A Zimbabwean opposition figure seen by supporters as the face of resistance to repression has been convicted


HARARE, Zimbabwe (AP) — A Zimbabwean opposition leader who spent nearly 600 days in pre-trial detention was convicted Wednesday of inciting public violence, as some supporters cried foul over his treatment of the man who Seen by many as the face of the resistance. Alleged repression by the government.

Job Sikhala, an outspoken official of the main opposition Citizens Coalition for Change party and former member of parliament, was detained in June 2022 after a worker of his party was killed and dismembered. He was accused of using social media to encourage opposition supporters to react violently to the death of Morblessing Ali.

Sikhala denied the allegations, arguing that he was acting as the family's lawyer in a quest to find Ali, whose body parts were later found in a well.

However, magistrate Tafadzwa Miti said the evidence showed Sikhala and opposition lawmaker Godfrey Sithole were responsible for the violence that followed Ali's death near the capital Harare.

Both men face up to 10 years in jail or a fine.

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Sikhala has been arrested more than 65 times over the past 20 years and was released each time before Wednesday's decision, his lawyers said. Supporters say his case highlights the repression of dissenting voices in the southern African country.

The Harare court was filled with tension. Dozens of people who could not fit in the small courtroom packed the aisles and pushed past the police.

Outside, police in anti-riot gear and brandishing batons blocked a group of activists from entering the courtyard to protest Sikhla's continued detention. Some people cried after the verdict was announced.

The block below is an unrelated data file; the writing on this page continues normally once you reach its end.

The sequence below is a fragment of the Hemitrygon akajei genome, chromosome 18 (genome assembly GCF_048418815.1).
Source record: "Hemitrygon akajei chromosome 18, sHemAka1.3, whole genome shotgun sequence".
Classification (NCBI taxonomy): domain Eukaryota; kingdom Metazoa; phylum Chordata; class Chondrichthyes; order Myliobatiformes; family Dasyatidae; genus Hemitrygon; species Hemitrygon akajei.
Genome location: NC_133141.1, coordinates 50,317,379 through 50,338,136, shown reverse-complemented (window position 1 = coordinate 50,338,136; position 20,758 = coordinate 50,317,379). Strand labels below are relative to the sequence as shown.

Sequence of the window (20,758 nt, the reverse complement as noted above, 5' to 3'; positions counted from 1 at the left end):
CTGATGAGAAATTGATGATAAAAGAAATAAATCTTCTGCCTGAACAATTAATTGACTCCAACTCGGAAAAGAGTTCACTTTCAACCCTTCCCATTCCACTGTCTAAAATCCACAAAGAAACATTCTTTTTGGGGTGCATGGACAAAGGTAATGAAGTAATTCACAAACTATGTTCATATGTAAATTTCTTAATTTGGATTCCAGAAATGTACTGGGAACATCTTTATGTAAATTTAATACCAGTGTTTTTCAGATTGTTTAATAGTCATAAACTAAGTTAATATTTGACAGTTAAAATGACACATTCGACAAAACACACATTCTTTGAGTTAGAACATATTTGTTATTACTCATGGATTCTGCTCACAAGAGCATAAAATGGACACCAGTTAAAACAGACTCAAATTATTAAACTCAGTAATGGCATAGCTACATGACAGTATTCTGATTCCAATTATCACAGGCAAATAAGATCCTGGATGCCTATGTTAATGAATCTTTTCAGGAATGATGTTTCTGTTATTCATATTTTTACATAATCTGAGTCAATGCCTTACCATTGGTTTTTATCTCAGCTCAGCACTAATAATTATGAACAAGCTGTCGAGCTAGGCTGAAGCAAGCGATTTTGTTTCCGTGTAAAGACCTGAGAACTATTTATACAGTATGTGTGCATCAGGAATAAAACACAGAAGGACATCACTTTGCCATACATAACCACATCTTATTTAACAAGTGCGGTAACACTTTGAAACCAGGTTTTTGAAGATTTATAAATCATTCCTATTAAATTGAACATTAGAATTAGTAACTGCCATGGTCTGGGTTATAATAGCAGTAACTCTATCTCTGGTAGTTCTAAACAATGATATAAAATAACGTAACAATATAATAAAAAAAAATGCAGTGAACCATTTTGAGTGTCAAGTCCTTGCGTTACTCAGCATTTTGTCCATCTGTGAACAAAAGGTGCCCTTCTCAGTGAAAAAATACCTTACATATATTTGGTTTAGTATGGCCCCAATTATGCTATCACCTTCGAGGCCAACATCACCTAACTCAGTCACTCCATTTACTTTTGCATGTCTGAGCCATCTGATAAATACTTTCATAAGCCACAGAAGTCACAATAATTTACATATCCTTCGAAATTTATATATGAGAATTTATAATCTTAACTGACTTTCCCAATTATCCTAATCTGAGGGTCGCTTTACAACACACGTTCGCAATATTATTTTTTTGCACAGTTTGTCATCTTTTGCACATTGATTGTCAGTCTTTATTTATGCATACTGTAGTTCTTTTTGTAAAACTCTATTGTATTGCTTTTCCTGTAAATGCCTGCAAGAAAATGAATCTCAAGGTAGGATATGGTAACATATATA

“Let them do what they want. I don't care, don't worry,” he said, wearing shackles on his legs as he walked from the court's holding cell.

Harrison Nkomo, one of Sikhala's lawyers, said he has been instructed to appeal Wednesday's decision.

The court will hear mitigation on Monday, a routine procedure in which lawyers plead for leniency before sentencing.

Global and local human rights groups, including Amnesty International, have protested the treatment of Sikhala, saying that his condition underlines the continuing repression of the opposition and other government critics such as university students and labor unionists.

Last year's election in Zimbabwe, the second since a coup that ousted the late and long-serving Robert Mugabe, was marked by allegations of violence, arrests, disruption of opposition activities and disputed results.

Current President Emmerson Mnangagwa, a former Mugabe ally who took power after a military-backed coup with promises of democratic reforms, denies accusations of exerting pressure on the opposition. He emphasizes that his government has improved the political environment and human rights situation.

Douglas Coltart, one of Sikhala's lawyers, accused the government of using the law and the courts to punish vocal rivals.

“The human rights situation in this country is extremely worrying. And it appears to be getting worse,” he said outside court.

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